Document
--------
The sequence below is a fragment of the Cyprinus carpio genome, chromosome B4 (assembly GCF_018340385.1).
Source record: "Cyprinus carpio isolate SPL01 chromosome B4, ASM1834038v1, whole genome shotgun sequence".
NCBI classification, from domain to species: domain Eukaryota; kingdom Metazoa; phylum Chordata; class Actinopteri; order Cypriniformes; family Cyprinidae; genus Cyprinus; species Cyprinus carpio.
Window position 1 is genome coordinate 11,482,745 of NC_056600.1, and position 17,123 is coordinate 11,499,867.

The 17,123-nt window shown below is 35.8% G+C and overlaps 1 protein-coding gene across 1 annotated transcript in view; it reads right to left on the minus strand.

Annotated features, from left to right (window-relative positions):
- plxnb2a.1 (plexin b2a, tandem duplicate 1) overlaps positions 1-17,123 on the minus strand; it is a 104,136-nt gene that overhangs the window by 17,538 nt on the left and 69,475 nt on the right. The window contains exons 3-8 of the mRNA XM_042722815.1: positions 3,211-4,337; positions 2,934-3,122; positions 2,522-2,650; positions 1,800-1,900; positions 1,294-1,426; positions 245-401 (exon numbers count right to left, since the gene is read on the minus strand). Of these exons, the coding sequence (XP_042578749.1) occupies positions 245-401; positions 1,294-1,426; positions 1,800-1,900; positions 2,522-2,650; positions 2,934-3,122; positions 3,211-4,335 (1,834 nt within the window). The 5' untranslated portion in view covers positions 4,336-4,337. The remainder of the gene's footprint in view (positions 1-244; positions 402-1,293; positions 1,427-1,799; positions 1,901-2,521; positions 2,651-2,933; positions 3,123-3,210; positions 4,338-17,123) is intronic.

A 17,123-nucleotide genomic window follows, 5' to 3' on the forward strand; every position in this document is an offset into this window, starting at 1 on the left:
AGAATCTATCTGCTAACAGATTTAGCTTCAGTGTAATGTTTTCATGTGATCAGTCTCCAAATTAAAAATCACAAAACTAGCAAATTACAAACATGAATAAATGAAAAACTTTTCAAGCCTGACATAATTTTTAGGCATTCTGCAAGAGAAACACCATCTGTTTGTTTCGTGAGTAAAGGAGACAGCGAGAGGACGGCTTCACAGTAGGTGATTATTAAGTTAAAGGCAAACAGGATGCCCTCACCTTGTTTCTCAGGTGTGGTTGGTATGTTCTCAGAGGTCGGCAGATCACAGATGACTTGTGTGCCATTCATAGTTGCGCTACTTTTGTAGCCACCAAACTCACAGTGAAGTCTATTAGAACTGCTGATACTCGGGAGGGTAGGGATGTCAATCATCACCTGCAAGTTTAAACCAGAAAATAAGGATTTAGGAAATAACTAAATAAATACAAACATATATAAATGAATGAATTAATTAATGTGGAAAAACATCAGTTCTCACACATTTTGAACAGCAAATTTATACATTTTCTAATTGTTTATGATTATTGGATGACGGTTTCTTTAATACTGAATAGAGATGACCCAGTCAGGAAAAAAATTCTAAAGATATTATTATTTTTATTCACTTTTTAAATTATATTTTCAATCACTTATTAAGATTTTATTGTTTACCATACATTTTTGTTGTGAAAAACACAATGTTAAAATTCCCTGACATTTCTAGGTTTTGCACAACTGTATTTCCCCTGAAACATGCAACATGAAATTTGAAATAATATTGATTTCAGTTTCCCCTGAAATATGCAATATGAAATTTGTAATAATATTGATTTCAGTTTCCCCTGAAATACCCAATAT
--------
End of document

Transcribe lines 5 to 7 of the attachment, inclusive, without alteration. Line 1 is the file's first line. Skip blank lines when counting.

The 17,123-nt window shown below is 35.8% G+C and overlaps 1 protein-coding gene across 1 annotated transcript in view; it reads right to left on the minus strand.

Annotated features, from left to right (window-relative positions):
- plxnb2a.1 (plexin b2a, tandem duplicate 1) overlaps positions 1-17,123 on the minus strand; it is a 104,136-nt gene that overhangs the window by 17,538 nt on the left and 69,475 nt on the right. The window contains exons 3-8 of the mRNA XM_042722815.1: positions 3,211-4,337; positions 2,934-3,122; positions 2,522-2,650; positions 1,800-1,900; positions 1,294-1,426; positions 245-401 (exon numbers count right to left, since the gene is read on the minus strand). Of these exons, the coding sequence (XP_042578749.1) occupies positions 245-401; positions 1,294-1,426; positions 1,800-1,900; positions 2,522-2,650; positions 2,934-3,122; positions 3,211-4,335 (1,834 nt within the window). The 5' untranslated portion in view covers positions 4,336-4,337. The remainder of the gene's footprint in view (positions 1-244; positions 402-1,293; positions 1,427-1,799; positions 1,901-2,521; positions 2,651-2,933; positions 3,123-3,210; positions 4,338-17,123) is intronic.